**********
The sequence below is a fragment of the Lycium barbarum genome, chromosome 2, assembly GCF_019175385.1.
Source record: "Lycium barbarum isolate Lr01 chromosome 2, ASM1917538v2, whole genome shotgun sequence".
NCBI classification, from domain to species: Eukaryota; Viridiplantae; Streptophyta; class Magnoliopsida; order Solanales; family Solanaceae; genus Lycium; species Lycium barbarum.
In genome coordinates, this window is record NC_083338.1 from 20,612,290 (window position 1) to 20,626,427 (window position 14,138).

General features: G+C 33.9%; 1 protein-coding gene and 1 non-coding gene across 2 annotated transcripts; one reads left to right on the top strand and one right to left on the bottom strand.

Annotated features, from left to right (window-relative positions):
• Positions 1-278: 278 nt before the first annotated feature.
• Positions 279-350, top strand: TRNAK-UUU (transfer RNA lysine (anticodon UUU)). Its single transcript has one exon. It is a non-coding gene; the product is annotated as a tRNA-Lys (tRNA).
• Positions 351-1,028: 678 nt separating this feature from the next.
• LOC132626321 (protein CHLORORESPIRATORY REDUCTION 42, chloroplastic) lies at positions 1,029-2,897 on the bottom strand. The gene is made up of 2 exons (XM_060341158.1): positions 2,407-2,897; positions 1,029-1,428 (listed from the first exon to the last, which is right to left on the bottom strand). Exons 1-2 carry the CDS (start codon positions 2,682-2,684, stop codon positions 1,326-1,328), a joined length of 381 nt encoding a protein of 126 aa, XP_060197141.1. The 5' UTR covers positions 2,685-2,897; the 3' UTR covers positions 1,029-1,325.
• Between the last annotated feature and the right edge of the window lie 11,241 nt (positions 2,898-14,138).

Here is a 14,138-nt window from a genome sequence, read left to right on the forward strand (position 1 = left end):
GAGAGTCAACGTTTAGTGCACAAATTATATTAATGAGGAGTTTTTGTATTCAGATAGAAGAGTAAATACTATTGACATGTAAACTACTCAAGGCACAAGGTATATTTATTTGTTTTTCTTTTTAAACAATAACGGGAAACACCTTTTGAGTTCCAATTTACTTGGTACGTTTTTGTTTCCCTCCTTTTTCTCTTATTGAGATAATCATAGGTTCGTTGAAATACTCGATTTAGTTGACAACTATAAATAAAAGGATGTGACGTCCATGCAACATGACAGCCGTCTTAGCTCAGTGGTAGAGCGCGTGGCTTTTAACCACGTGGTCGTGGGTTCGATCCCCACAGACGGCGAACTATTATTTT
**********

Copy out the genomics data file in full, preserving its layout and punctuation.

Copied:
The sequence below is a fragment of the Lycium barbarum genome, chromosome 2, assembly GCF_019175385.1.
Source record: "Lycium barbarum isolate Lr01 chromosome 2, ASM1917538v2, whole genome shotgun sequence".
NCBI classification, from domain to species: Eukaryota; Viridiplantae; Streptophyta; class Magnoliopsida; order Solanales; family Solanaceae; genus Lycium; species Lycium barbarum.
In genome coordinates, this window is record NC_083338.1 from 20,612,290 (window position 1) to 20,626,427 (window position 14,138).

General features: G+C 33.9%; 1 protein-coding gene and 1 non-coding gene across 2 annotated transcripts; one reads left to right on the top strand and one right to left on the bottom strand.

Annotated features, from left to right (window-relative positions):
• Positions 1-278: 278 nt before the first annotated feature.
• Positions 279-350, top strand: TRNAK-UUU (transfer RNA lysine (anticodon UUU)). Its single transcript has one exon. It is a non-coding gene; the product is annotated as a tRNA-Lys (tRNA).
• Positions 351-1,028: 678 nt separating this feature from the next.
• LOC132626321 (protein CHLORORESPIRATORY REDUCTION 42, chloroplastic) lies at positions 1,029-2,897 on the bottom strand. The gene is made up of 2 exons (XM_060341158.1): positions 2,407-2,897; positions 1,029-1,428 (listed from the first exon to the last, which is right to left on the bottom strand). Exons 1-2 carry the CDS (start codon positions 2,682-2,684, stop codon positions 1,326-1,328), a joined length of 381 nt encoding a protein of 126 aa, XP_060197141.1. The 5' UTR covers positions 2,685-2,897; the 3' UTR covers positions 1,029-1,325.
• Between the last annotated feature and the right edge of the window lie 11,241 nt (positions 2,898-14,138).

Here is a 14,138-nt window from a genome sequence, read left to right on the forward strand (position 1 = left end):
GAGAGTCAACGTTTAGTGCACAAATTATATTAATGAGGAGTTTTTGTATTCAGATAGAAGAGTAAATACTATTGACATGTAAACTACTCAAGGCACAAGGTATATTTATTTGTTTTTCTTTTTAAACAATAACGGGAAACACCTTTTGAGTTCCAATTTACTTGGTACGTTTTTGTTTCCCTCCTTTTTCTCTTATTGAGATAATCATAGGTTCGTTGAAATACTCGATTTAGTTGACAACTATAAATAAAAGGATGTGACGTCCATGCAACATGACAGCCGTCTTAGCTCAGTGGTAGAGCGCGTGGCTTTTAACCACGTGGTCGTGGGTTCGATCCCCACAGACGGCGAACTATTATTTT